News and Commentary Archive

Explore recent scientific discoveries and news as well as CLBB events, commentary, and press.

Mission

The speed of technology in neuroscience as it impacts ethical and just decisions in the legal system needs to be understood by lawyers, judges, public policy makers, and the general public. The Massachusetts General Hospital Center for Law, Brain, and Behavior is an academic and professional resource for the education, research, and understanding of neuroscience and the law. Read more

Creative Cognition and Brain Network Dynamics

By Roger E. Beaty, Mathias Benedek, Paul J. Silvia, and Daniel L. Schacter | Trends in Cognitive Science | November 6, 2015

Abstract:

Creative thinking is central to the arts, sciences, and everyday life. How does the brain produce creative thought? A series of recently published papers has begun to provide insight into this question, reporting a strikingly similar pattern of brain activity and connectivity across a range of creative tasks and domains, from divergent thinking to poetry composition to musical improvisation. This research suggests that creative thought involves dynamic interactions of large-scale brain systems, with the most compelling finding being that the default and executive control networks, which can show an antagonistic relation, tend to cooperate during creative cognition and artistic performance. These findings have implications for understanding how brain networks interact to support complex cognitive processes, particularly those involving goal-directed, self-generated thought.

Read the full paper here.

Creativity and Memory

By Kevin P. Madore, Donna Rose Addis, and Daniel L. Schacter | Psychological Science | July 23, 2015

Abstract:

People produce more episodic details when imagining future events and solving means-end problems after receiving an episodic-specificity induction—brief training in recollecting details of a recent event—than after receiving a control induction not focused on episodic retrieval. Here we show for the first time that an episodic-specificity induction also enhances divergent creative thinking. In Experiment 1, participants exhibited a selective boost on a divergent-thinking task (generating unusual uses of common objects) after a specificity induction compared with a control induction; by contrast, performance following the two inductions was similar on an object association task thought to involve little divergent thinking. In Experiment 2, we replicated the specificity-induction effect on divergent thinking using a different control induction, and also found that participants performed similarly on a convergent-thinking task following the two inductions. These experiments provide novel evidence that episodic memory is involved in divergent creative thinking.

Read the full article here.

WATCH – “The Creative Mind: A Conversation with Adam Gopnik”

Creative expression, whether in music, visual arts or great literature, may shed light on the most important and elusive neuroscience question of them all – how does the brain enable the mind? In turn, neuroscience may be able to probe the components of creative genius, characterizing what makes certain artistic works evocative, transfixing, or even transcendent.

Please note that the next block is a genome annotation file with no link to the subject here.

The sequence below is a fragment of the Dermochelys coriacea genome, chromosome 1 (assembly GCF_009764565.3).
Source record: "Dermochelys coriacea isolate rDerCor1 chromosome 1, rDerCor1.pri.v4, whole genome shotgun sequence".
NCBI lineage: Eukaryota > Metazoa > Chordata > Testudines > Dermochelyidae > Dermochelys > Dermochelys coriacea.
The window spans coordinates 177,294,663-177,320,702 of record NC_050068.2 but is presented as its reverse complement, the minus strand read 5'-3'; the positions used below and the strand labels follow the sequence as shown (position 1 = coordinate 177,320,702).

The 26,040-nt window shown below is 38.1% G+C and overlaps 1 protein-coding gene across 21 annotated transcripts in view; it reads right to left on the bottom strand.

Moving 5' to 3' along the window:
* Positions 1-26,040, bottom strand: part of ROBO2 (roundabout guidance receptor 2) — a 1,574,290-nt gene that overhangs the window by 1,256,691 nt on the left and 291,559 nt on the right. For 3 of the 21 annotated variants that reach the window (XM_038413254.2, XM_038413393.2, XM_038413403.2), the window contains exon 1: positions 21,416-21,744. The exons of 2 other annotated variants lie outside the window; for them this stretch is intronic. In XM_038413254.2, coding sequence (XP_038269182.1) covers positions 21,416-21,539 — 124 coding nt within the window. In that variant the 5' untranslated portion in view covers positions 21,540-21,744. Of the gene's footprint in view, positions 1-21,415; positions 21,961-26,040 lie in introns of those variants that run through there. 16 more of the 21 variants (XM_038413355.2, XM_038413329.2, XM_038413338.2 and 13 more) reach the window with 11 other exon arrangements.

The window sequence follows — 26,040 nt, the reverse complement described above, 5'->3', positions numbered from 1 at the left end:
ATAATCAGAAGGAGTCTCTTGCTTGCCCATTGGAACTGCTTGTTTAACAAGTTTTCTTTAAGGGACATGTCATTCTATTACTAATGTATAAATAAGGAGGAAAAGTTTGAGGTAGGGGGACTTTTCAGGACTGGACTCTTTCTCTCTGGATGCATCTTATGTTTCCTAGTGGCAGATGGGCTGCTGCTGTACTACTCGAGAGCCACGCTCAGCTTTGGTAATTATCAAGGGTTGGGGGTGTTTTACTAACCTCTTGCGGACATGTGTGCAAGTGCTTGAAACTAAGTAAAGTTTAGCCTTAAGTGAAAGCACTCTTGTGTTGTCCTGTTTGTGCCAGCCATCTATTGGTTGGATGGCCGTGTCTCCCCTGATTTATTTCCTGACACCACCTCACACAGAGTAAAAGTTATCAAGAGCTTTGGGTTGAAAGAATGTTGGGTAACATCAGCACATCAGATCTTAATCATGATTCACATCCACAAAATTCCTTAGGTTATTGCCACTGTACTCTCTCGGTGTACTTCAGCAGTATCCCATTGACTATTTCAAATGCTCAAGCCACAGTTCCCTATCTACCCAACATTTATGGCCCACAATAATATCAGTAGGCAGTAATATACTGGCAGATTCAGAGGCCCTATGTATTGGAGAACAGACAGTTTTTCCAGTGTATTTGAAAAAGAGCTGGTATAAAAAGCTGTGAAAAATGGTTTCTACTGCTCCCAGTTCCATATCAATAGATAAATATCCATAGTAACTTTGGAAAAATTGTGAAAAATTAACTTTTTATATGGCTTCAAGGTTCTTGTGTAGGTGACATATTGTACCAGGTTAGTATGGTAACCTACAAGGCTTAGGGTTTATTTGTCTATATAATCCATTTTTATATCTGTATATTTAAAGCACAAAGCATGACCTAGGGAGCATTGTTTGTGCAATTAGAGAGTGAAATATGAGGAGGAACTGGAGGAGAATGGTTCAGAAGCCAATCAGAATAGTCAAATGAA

150601_Gopnik_CLBB_finalOn Monday, June 1, the MGH Center for Law, Brain and Behavior hosted “The Creative Mind: A Conversation with Adam Gopnik” event at the Harvard Club of New York City, moderated by Jordan Smoller, MD, ScD. The evening began with a reception and artistic performance, followed by a conversation between The New Yorker writer and the psychiatric geneticist.

Adam Gopnik has been a staff writer at The New Yorker since 1986. During his tenure at the magazine, he has written fiction, humor, book reviews, profiles, and reported pieces from abroad. He was the magazine’s art critic from 1987-1995, and the Paris correspondent from 1995-2000. From 2000 to 2005, he wrote a journal about New York life. His books, ranging from essay collections about Paris and food to children’s novels, include “Paris to the Moon,” “The King in the Window,” “Through the Children’s Gate: A Home in New York,” “Angels and Ages: A Short Book About Darwin, Lincoln, and Modern Life,” “The Table Comes First: Family, France, and the Meaning of Food,” and “Winter: Five Windows on the Season.” Gopnik has three National Magazine awards, for essays and for criticism, and also the George Polk Award for Magazine Reporting. In March of 2013, Gopnik was awarded the medal of Chevalier of the Order of Arts and Letters. He lectures widely, and, in 2011, delivered the Canadian Broadcasting Corporation’s Massey Lectures.

Jordan Smoller, MD, ScD is a CLBB faculty member and Director of the Psychiatric and Neurodevelopmental Genetics Unit, Associate Chief for Research in Psychiatry, and Director of Psychiatric Genetics at the Massachusetts General Hospital. He is also Professor of Psychiatry at Harvard Medical School and Professor of Epidemiology at Harvard School of Public Health. Additionally, Smoller is the author of the popular science book, The Other Side of Normal: How Biology Is Providing the Clues to Unlock the Secrets of Normal and Abnormal Behavior.

This event was sponsored by founding CLBB board member Judi Sorenson Flom, Esq.

To watch video of the entire Gopnik event, or explore past events on mind, brain, and creativity, see CLBB’s Vimeo channel.